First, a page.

Is there such a thing as too much time off? While I am a true advocate of frequent breaks, vacation and extended periods of rest and play, work drives meaning just as much as our playtime does. It’s undeniable. And I must admit I truly missed my life (including my dear friends, pets and even my clients!) after taking time off from it all.
And that’s a good thing.
So to answer the question: can you have too much Slow, I would say no, you cannot because slow means mindfulness in this context. Being mindful is the path to great happiness. Working mindfully is a part of that too.
For instance, are you mindful after you’ve had a vacation about how you feel when you return? Have you ever taken time off, only to dread returning to your daily grind? That’s when you know a sabbatical itself won’t solve your issues. In that case, it may be time to reevaluate your life in general.
- What’s working for you today?
- What isn’t?
It is easy to get overwhelmed when reflecting on how you might make changes in your life. Maybe it isn’t your actual pace of life that is tripping you up, but perhaps it is the content with which you fill your days. Dread, in any case, is a good indicator that something is awry.
Here’s a quick dread test (as found in The Power of Slow): when you consider doing something, does it make your heart sink or sing?
That’ll tell you a lot.
How might you move your life from dread to delight today? Hint: Do one thing that excites you. Then tell me about it. Because here’s the thing: when you share your excitement, it spreads like wildfire. And who wouldn’t want to be on fire with your special kind of enthusiasm?
September 6, 2010
If you guessed Italy, you’re right.
If you have spent any time in Italy at all, you will know why it is the birthplace of the Slow movement. It’s not that Italians are, per se, turtle-like. In fact, they are quite efficient (even their trains are on time!). But what informs their unique power of slow is the way they embrace life itself.
“You want to stay all day? Okay! You want to leave, okay, too!” the resort manager exclaimed in June when we found ourselves not wanting to depart after having enjoyed a week of Italian sun. He ended up giving us a free night (and a bigger place at the week’s beginning). When we spent another two weeks there in August, we started to think maybe he was giving us the special treatment.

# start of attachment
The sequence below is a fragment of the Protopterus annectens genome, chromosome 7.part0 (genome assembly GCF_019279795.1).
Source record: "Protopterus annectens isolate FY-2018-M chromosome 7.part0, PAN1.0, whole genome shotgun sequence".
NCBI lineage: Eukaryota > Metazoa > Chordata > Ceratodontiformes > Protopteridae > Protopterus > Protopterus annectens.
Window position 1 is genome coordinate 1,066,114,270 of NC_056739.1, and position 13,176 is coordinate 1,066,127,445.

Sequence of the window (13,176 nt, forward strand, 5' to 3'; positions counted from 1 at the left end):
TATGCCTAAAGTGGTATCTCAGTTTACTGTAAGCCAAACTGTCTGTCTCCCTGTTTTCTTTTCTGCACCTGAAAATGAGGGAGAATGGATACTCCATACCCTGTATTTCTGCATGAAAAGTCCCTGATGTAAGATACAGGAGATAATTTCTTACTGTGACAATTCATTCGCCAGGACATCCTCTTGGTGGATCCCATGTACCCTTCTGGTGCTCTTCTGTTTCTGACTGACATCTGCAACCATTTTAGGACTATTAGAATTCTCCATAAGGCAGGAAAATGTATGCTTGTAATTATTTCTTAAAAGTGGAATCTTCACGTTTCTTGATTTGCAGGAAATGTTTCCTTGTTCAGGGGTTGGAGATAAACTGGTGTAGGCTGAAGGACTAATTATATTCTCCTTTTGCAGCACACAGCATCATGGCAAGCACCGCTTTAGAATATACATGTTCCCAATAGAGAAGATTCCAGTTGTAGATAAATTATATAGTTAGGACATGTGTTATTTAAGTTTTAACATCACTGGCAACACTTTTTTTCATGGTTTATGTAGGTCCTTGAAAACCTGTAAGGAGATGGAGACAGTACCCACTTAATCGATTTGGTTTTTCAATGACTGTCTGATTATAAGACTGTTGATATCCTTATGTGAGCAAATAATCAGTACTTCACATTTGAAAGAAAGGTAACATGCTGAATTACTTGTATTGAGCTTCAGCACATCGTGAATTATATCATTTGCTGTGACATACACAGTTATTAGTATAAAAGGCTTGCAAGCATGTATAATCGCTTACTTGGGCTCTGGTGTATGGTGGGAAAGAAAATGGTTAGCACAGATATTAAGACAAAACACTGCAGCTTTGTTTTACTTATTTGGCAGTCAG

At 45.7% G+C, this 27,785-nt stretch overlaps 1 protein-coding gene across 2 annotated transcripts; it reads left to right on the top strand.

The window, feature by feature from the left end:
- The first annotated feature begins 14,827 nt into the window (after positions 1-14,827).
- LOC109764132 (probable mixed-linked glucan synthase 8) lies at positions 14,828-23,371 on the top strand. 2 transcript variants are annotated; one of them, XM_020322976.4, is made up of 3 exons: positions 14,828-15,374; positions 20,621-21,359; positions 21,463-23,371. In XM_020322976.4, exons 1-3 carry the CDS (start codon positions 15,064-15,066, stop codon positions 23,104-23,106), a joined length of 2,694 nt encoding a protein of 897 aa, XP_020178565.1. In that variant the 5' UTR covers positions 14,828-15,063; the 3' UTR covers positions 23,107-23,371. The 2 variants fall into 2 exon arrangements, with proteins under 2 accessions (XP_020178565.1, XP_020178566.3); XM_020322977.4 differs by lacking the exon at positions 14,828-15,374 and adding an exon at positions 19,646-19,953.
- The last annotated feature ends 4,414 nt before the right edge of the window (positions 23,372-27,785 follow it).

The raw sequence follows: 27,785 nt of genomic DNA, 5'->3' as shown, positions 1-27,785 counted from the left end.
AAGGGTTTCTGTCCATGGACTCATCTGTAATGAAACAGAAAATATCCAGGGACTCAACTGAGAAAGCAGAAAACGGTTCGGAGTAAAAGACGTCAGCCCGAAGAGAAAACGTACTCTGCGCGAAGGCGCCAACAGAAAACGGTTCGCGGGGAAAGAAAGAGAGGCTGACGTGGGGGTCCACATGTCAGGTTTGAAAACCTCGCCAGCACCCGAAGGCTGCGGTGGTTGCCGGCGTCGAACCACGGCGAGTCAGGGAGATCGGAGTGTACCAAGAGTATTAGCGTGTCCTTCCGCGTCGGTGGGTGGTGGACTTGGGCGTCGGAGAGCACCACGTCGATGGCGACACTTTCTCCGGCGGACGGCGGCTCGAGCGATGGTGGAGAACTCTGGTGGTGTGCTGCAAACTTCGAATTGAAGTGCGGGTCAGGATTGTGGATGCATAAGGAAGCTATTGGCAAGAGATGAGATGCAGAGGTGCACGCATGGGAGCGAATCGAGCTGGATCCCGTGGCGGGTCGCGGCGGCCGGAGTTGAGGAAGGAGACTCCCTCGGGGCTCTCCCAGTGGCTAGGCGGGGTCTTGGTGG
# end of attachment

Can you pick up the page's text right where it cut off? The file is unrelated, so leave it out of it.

One day, he stopped by on his bike and smiled.
“I have an idea.”
I winked at him over my glass of Chianti and said, “I like your idea already.”
He told us of a friend who has a sailboat. He’d take us out for a four-hour sail around the harbor of Trieste, “if we felt like it.”
Boy did we ever! Despite the two-foot jelly fish that rolled around the harbor waters, we managed to get on and off the ten-meter sailboat without trouble. It was a perfect, windless day so the sailing part was definitely sloooow. We topped off the evening with a sunset dinner at a nearby restaurant whose salmon made me weep. It was that good!
The last day was a tad cloudy so I headed to Venice while the kids and my husband stayed at the resort for a final day of frolicking. There I learned the water taxis are as punctual as the trains. As we skippered along the ocean to the island of Lido where the Venice Film Festival is being held, I pretended to ignore the lightning flashing behind my new friend’s head. He distracted me with his recounting his latest film in which he plays a priest murderer. I couldn’t help but notice there was a priest sitting in the boat so I felt a blend of relief and fear that my actor friend may have had ideas!
It’s good to be home with Italian memories in our suitcase, waiting for the next time to unpack the joy of slow under the Adriatic sun.
July 6, 2010
Benjamin Franklin meant well. He advised his tradesmen audience in the aptly worded „Advice to a Young Tradesman“ that time is money. In his day a person of trade, well, traded his time for the money he earned. In many cases today people think they still do that as well. But what they are really doing is spending a lot more time thinking about work than they are paid to do. Thanks in large part to technological advances, work has seeped into many aspects of our lives. So while we’re swinging our child on the swings, we’re solving that problem at work in our heads or on our cell phones. Many times you will see people ceaselessly thumbing their BlackBerries at coffee shops during ‘leisure time’. In today’s world, time is not money, my friend. Time is time and money is money.